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Multipliers for DSP Applications

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					Multipliers for DSP
  Applications
       Vijay Narayanan

Adapted from Asher Hazanchuk,
   Altera Conference Paper
Implementing FIR Filter
• DSP blocks
  – dedicated blocks with customized multipliers.
• Soft multipliers
  – multipliers constructed from memory blocks
• Logic elements
  – The traditional method of implementing
    multipliers in a FPGA is with logic elements.
  Memory in Altera Stratix Devices
• There are 3 different sizes of memory block
  making up the Tri-Matrix™ memories in Stratix
  devices
  – M512 (32*18)
  – M4K (128*36),
  – MRAM (4K*144).
• The configurations above are for the largest
  memory bandwidth option.
• Each memory has different configuration options
  (for example M512 has the following
  configurations: 512*1, 256*2, 128*4, 64*9, and
  32*18).
       DSP Block Multipliers
• composed of multipliers and 2 levels of
  adders/subtracters/accumulators.
• sum-of-multiplications mode, complex
  multiplication mode, independent multiplier
  mode, or 2 multiplier/accumulator mode.
• Supports, if needed, different clock sources for
  each multiplier
• optional pipeline registers between the
  multipliers and the adders/subtractors to enable
  higher throughput.
DSP block structure
  Modes of input register operation
• The input register modes
  give the flexibility needed
  to support efficiently
  different DSP applications
  input data streams:

1) Data and coefficients can
   be parallel loaded into the
   multipliers input registers
   (shift registers cannot be
   used as a tap delay line).
Modes of input register operation
2) Either data or
coefficients use a tap
delay line while the other
is parallel loaded into the
multiplier’s input
registers. This mode can
be used to switch FIR
filter coefficients with
parallel loads while the
data is shifted serially
using a tap delay line.
 Modes of input register operation
3) Tap delay lines can
  be used for both data
  and coefficients.
Soft Multiplier - M512(32*18) RAM
• The 5 bits width input
  data is driving the
  address bus of a
  memory and pointing
  to a LUT location that
  has the 18 bit result.
• The LUT covers all
  the multiplication
  combinations of 5 bits
  of input data with 13
  bits coefficient.
       8-Tap FIR filter with
Soft multipliers operating in sum-
     of-multiplications mode
                  Operation
• The input samples are serially shifted into a shift
  register.
• The shift register’s taps drive the memory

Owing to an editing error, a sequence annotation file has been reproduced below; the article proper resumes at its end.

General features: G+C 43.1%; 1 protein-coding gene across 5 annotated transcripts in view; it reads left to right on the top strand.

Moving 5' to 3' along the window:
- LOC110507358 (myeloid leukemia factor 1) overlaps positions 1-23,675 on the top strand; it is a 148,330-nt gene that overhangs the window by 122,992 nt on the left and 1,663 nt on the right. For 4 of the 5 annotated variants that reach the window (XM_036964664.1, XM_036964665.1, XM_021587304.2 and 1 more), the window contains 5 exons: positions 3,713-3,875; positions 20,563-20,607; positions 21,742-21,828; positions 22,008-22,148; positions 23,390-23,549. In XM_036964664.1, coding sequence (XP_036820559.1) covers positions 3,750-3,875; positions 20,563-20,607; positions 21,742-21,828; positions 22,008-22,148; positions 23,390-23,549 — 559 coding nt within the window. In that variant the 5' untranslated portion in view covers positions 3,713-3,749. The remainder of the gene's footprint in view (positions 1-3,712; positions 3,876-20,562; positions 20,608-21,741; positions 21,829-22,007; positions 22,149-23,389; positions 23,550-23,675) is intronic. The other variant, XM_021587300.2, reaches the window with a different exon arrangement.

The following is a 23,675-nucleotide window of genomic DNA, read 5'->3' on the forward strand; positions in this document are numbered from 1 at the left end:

block’s address buses.
• At each clock cycle, the sum of memory blocks
  outputs gives an intermediate sum-of-
  multiplications result.
• The accumulator at the end of the adder tree
  gives the complete FIR filter result after n clock
  cycles (n is the resolution of the input sample.)
             Performance
• The sample data resolution is 16-bit and
  the coefficient resolution is also 16-bits.
• It takes 16 clocks to compute each filter
  output
• The performance of soft multipliers
  operating in sum-of multiplications mode is
  determined by the length of the shift
  register (speed = system clk/n-bit sample).
         Higher Performance
• For filters that require high performance,
  the designer can use multiple memories
  and split the shift register into smaller shift
  registers.
• This technique uses more M512 RAM
  blocks.
         Parallel Soft Multiplier




  11
  11
------
  11
11
Semi-Parallel Soft Multiplier
      Hybrid Soft Multipliers
• Hybrid soft multipliers are ideal for
  multiplying complex numbers.
Logic Element-Based Multipliers
• Since logic elements are the most flexible
  function resource in an FPGA, it is generally
  best to use DSP blocks and then memory blocks
  for multipliers before consuming logic elements.
• Logic elements are needed for the adder trees
  of DSP blocks and soft multipliers-based FIR
  filters and other system functions.
• Because of this, logic elements should generally
  be the last resort for multiplier implementation.
Stratix Multiplier Implementations
Stratix Device Family
      Sample FIR implementation
•   8 MHz input rate,
•   16 bit input resolution,
•   16 bit coefficient resolution
•   complex numbers arithmetic
•   1024 taps
•   variable coefficients FIR Filter.

• These requirements require 4,096 multiplications for each input
  received at 8 MHz clock rate.
• Therefore 32,768 Million Multiplications Per Second (MMPS) are
  required.
• The symmetric characteristics of the filter give some assistance:
     – x(n-k) = x(n-4095+k) {k = 0 up to 2047}
     – Y(n) = Sum[ (x(n-i) + x(n-4095+i))*h(i) ] {i = 0 up to 2047}
     – Reduces multiplications req. by half (from 32,768)
Complex FIR Filter
          Number of Multipliers
• Since each two 16-bit input samples are added together
  to reduce the number of multiplications, the multiplier
  input resolution is increased to 17 bit.
• The input data of the soft multipliers is serial, and
  therefore for simplification reasons, the system clock
  frequency is set to
   – 136 MHz = (17 bits * 8 MHz input sample rate).
   – A system clock frequency of 136 MHz enables completion the
     soft multiplier serial multiplication in 17 clocks.
• 121 multipliers are needed to implement the filter. The
  reason: 16,384 MMPS / 136 MHz < 121 multipliers.
       DSP block multipliers
• There are 10 DSP blocks in the EP1S20
  device.
  – 5 DSP block multipliers are used for each
    section I and Q.
• 5 DSP blocks have 20 18*18 multipliers.
DSP blocks
M512 blocks
M4K blocks
Putting it all together

				
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